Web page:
first printed books with illustrations of animals did not reflect how
they actually looked in life and were attempts to illustrate Greek and
Roman texts based on descriptions of creatures that the artists had never
seen. In fact, many of the animals had lived much earlier and descriptions
of them had been translated repeatedly, each time losing more detail.
Natural History was the most important manuscript on the subject
from his death in 79 A.D. until the book was first printed in 1469. It influenced
all of the other early scientists including Aldrovandi. The Natural History
was a compilation of the science of the Classical Period. His most important
source was Aristotle, but he collected data from hundreds of authors, both
Greek and Roman. Unfortunately, Pliny was uncritical and included a great
deal of hearsay data that was later accepted as fact. However, without him,
much of the knowledge of the ancients would have been lost.
Historia naturale di Caio Plinio Secondo di lingua latina in fiorentina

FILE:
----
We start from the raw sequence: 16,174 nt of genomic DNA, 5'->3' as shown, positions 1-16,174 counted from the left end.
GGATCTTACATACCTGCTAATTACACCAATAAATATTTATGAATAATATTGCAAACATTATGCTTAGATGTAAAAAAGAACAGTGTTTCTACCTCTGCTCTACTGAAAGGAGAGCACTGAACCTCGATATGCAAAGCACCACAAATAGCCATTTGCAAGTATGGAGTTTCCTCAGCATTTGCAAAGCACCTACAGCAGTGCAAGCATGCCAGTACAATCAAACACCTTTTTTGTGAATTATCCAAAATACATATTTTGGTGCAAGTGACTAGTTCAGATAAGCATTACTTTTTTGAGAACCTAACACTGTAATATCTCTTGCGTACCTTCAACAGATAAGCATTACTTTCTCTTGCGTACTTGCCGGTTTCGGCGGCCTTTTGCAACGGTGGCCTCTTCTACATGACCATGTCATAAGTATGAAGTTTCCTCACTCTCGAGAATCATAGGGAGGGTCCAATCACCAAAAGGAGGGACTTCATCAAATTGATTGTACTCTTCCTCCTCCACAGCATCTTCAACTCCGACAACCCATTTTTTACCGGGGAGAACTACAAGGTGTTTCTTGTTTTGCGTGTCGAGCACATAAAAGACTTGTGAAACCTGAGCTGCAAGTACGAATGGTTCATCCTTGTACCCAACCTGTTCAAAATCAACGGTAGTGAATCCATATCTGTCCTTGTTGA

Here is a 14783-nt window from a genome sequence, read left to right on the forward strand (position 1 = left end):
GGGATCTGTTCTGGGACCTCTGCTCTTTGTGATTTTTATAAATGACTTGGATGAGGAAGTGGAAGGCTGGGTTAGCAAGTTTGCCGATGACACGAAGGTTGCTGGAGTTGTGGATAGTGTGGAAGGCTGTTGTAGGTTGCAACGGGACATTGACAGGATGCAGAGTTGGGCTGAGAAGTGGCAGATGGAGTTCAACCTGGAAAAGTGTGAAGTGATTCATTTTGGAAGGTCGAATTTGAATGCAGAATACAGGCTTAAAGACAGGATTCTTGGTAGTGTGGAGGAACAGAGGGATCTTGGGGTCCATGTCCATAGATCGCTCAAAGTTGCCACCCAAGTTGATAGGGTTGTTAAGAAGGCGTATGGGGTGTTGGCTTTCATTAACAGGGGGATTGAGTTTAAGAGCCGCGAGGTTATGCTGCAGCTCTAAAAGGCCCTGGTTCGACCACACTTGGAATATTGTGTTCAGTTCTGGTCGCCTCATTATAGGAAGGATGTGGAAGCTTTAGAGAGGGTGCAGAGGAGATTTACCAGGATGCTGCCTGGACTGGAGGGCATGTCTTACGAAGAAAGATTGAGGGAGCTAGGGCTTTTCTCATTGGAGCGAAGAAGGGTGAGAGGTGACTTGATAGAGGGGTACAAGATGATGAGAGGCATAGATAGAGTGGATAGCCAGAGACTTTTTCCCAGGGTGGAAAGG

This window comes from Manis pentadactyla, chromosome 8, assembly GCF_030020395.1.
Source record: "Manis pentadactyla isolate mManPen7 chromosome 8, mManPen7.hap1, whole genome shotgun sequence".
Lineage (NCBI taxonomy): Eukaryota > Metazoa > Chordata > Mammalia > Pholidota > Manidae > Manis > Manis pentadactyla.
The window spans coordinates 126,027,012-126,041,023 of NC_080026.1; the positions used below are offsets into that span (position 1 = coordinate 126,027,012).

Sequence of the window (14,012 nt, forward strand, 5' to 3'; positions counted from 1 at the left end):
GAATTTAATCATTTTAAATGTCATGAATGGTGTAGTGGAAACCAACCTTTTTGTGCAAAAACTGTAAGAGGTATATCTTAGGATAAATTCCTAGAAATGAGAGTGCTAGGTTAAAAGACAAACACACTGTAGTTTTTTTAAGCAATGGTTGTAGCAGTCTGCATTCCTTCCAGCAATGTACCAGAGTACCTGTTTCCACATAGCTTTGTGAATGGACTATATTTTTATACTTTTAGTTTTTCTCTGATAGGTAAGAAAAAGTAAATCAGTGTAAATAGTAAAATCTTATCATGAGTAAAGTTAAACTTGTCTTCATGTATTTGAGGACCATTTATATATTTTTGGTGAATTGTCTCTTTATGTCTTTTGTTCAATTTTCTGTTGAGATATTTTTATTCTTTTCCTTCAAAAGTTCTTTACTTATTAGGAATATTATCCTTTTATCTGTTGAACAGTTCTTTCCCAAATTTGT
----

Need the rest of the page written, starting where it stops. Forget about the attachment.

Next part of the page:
tradocta per . . . Christophero Landino fiorentino. Venetia: per Marchio
Sessa & Piero di ravani bersano compagni . . 1516.
de herbis et plantis, de animalibus et reptilibus . . . Strasbourg:
Reinhard Beck, anno 1517.
The Hortus sanitatis
or the Ortus sanitatis (the origin of health), as it also
is known, is in the tradition of medieval herbals. The authorship
of this lavishly illustrated herbal is unknown but it is generally
believed to have been compiled by its original printer, Jacob Meydenbach.
It was first printed in 1491 in Mainz and is the last major medical
work to cover medicines only from the Old World. The sections on
animals and fish are reminiscent of a medieval bestiary. There are
images of harpies, centaurs, mermen, mermaids and unicorns. The
qualities of each creature are provided in vivid detail. Although
the unknown engraver of the illustrations was a skilled craftsman,
the images are not accurate because he did not always fully understand
what he was copying from earlier books.
Andrea Mattioli, 1500-1577.
Petri Andreś Matthioli senensis medici: commentarii in sex libros Pedacii
Dioscoridis. Venetiis: Ex Officina Valgrisiana, 1565.